59E59 Theaters brings a wide variety of plays across the pond to New York every year for its Brits Off Broadway series. On the menu right now is Simon Callow’s remarkable performance in Tuesdays at Tesco’s, directed by Simon Stokes. Rollicking and raw in equal measure, Emmanuel Darley’s character study stars Callow as Pauline, born Paul but now, as she repeatedly insists, “me, myself, now and forevermore.”
Accompanied only by a solitary Musician (Conor Mitchell), who scores the monologue on a prepared piano, Pauline bellows, drawls, and drags us through her one-day-a-week visit to her crusty, aging father. She cleans his house, does his laundry, takes him shopping, and above all, endures his mystified anger about his offspring’s sex change, which is nothing but an embarrassment to him. But the old man has no one else, or so it seems to Pauline.
Callow brings old Andy vividly to life simply by means of a different voice, and voice is key to the actor’s whole performance. Callow’s vocal instrument is to the average person’s voice what a color image is to a black-and-white one. It’s a rubbery substance that comes in colors everywhere. Phrases escape like furtive animals. Individual words bite like palpable projectiles. Entire comic landscapes appear when Pauline describes a store clerk as making “a face like a cat’s bottom” or quotes Andy, in reference to Pauline: “What is that? What a bleeding pity!” Even jetting out the simplest, starkest Anglo-Saxon syllables, like “I am there. I go there,” Callow/Pauline wields language like a Hollywood swordsman.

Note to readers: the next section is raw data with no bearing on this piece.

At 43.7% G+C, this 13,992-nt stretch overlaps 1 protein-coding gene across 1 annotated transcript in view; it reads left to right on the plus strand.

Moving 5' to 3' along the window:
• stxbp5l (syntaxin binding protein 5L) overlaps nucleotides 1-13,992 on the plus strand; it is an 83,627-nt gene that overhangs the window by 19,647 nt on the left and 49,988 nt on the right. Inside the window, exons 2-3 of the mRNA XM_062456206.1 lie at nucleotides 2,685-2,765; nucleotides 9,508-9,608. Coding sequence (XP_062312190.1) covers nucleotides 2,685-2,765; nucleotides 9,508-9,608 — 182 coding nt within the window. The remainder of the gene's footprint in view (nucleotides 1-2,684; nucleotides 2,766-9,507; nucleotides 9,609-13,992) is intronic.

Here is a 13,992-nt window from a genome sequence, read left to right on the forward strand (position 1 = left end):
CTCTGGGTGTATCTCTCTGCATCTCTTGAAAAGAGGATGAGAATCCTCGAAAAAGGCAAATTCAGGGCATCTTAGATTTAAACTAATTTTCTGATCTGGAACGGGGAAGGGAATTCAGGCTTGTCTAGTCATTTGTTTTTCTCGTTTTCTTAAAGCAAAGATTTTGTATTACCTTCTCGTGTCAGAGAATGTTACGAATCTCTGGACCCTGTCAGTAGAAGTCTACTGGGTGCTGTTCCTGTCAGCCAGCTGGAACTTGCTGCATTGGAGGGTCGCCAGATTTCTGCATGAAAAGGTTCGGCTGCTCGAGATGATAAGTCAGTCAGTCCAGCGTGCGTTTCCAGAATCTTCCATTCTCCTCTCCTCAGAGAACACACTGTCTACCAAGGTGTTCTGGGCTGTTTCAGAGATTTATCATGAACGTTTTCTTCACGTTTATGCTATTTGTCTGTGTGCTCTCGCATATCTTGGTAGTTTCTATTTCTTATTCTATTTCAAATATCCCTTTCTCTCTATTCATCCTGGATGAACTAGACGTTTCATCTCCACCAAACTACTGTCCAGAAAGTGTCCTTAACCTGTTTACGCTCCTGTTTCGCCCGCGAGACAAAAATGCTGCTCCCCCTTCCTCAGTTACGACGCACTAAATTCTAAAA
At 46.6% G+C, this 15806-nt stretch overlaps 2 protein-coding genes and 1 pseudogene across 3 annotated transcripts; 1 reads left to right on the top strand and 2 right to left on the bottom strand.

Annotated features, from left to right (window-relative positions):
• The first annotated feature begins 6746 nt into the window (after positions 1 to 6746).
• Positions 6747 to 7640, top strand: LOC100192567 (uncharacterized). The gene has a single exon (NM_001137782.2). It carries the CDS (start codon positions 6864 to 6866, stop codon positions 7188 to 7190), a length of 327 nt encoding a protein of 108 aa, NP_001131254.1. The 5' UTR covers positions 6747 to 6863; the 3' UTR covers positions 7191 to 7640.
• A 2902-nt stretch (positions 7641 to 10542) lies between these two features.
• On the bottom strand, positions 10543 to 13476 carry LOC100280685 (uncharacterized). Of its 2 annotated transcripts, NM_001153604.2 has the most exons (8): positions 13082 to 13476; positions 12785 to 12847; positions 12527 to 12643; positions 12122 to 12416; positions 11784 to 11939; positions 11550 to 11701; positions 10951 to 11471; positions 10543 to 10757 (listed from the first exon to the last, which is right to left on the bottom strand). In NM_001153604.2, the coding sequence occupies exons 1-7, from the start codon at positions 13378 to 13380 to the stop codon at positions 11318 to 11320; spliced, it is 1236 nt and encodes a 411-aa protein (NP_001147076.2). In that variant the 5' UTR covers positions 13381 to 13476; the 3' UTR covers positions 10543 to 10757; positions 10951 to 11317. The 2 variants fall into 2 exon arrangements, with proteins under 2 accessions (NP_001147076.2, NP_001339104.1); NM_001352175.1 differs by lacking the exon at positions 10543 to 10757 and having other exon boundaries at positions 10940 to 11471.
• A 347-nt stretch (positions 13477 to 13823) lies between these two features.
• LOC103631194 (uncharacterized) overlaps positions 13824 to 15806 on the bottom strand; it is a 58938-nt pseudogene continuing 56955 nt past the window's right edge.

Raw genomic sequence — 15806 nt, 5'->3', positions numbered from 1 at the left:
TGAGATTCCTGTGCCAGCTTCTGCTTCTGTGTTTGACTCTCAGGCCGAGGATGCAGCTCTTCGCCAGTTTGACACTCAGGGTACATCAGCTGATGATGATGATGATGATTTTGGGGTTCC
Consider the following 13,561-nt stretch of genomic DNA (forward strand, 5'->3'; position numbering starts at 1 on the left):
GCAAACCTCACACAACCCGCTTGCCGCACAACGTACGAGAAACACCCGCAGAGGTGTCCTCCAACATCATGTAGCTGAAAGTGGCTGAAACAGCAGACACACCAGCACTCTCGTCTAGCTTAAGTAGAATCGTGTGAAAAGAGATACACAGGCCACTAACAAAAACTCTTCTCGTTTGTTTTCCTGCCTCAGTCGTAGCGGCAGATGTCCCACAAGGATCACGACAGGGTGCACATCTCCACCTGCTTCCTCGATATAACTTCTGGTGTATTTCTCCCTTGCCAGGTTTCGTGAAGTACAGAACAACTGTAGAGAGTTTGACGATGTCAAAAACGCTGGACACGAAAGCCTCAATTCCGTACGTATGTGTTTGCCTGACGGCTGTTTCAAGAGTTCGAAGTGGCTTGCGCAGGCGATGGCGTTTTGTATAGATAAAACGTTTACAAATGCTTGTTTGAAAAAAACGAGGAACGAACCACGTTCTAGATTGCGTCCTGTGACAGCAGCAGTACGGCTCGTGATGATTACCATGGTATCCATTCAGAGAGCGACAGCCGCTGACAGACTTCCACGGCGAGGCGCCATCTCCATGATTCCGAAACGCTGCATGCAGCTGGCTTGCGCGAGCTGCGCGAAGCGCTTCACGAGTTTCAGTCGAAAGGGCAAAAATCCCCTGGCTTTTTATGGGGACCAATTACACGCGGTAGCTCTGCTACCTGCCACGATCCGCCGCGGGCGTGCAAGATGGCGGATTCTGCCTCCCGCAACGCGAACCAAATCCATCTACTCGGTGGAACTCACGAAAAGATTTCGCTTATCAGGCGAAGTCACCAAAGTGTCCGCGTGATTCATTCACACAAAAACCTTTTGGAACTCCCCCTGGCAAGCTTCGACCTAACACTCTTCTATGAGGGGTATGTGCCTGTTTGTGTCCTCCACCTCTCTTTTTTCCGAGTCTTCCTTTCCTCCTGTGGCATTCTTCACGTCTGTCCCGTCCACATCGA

Of course this reflects on the brilliant script too, adapted and translated by Matthew Hurt and Sarah Vermande. I did not care for the jarring ending, which seems to come out of nowhere. But I liked and admired everything else about the play, and about the production, too.
The set is ringed by a glowing ellipse like a ring of a circus. Pauline fills breaks in the narrative with awkward, grotesquely charming interpretive dances. The onstage musician appears to be composing music in fits and starts throughout the action, and when he actually plays his distorted piano the music is hesitant, experimental.
Perhaps the unexplained but effective conceit of the onstage musician signifies Pauline’s own conscious, painstaking “composition” of her own life as “me, myself, now and forevermore.” On a more basic level it also provides a second focal point to relieve Pauline of a little bit of the pressure of full attention. In any case, like the awkward, broken-sounding music itself, it works.
Reliving my 75 minutes with Simon Callow’s Pauline a few days afterwards, I’m filled with with a dark, vivid delight. It’s an extravagant, finely polished, emotionally and comically transcendent performance. Tuesdays at Tesco’s is at 59E59 through June 7.